- 32% of businesses and 22% of charities reported a cyber security breach or attack in the last 12 months and just over 80% and the most common type of attack was phishing attacks
- the average mean cost of cyberattacks was £4,180 in 2019 compared to £3,160 last year
- director engagement with cyber security is increasing, but even in large businesses only 41% have a board member with specific responsibility for this
- cyber risks in the supply chain are still not being successfully identified and more guidance or checklists could assist.
There is plenty for many businesses to consider and consolidate when it comes to cyber security.
Supreme Court appeal granted to Morrisons in data breach case — Following a data breach by Morrisons’ former auditor in 2014 disclosing bank details and salaries relating to 100,000 Morrisons staff members, Morrisons lost an appeal in October 2018 against a High Court ruling that it was vicariously liable for that data breach. The Supreme Court has this month granted Morrisons permission to appeal the Court of Appeal's judgment.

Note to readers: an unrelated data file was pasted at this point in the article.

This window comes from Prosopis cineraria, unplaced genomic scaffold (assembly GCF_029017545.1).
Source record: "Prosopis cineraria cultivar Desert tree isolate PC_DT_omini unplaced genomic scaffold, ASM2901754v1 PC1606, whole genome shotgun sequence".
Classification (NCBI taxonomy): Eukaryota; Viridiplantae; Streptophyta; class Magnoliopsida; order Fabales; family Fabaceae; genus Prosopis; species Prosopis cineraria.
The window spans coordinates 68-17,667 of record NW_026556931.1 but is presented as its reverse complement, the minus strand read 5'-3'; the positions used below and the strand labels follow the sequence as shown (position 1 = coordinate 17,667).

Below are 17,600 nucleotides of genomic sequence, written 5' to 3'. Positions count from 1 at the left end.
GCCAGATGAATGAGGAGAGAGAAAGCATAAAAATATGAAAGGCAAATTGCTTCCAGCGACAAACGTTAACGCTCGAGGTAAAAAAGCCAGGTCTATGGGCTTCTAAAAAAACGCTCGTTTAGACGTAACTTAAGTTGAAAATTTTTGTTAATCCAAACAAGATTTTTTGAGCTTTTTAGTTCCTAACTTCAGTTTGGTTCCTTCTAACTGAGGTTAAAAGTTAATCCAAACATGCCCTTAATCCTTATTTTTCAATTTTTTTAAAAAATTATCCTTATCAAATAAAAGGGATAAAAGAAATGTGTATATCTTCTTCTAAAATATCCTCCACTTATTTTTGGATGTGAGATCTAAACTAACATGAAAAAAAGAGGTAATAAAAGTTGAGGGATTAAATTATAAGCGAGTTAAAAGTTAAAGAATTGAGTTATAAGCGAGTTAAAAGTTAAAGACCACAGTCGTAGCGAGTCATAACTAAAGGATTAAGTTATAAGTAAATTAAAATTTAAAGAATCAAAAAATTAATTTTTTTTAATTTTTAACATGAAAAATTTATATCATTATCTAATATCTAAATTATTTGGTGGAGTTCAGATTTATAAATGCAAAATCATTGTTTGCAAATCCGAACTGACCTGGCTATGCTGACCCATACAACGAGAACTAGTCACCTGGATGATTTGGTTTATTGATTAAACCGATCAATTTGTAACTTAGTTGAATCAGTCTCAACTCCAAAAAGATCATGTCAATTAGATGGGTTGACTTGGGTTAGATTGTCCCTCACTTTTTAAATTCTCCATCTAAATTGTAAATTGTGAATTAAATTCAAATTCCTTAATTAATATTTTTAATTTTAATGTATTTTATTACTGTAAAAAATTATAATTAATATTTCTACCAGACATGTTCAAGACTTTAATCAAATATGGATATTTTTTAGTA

New National Living Wage and National Minimum Wage rates — Ensure that your business is complying with the new minimum wage rates this month, which have increased so that the New National Living Wage rate is £8.21 for those 25 and over, the new National Minimum Wage is £7.70 for those aged 21-24, £6.15 for 18-20 year olds, under 18’s will receive a minimum of £4.35 and apprentices will receive £3.90 per hour, as a minimum. These levels were all in agreement with the recommendations made by the Low Pay Commission.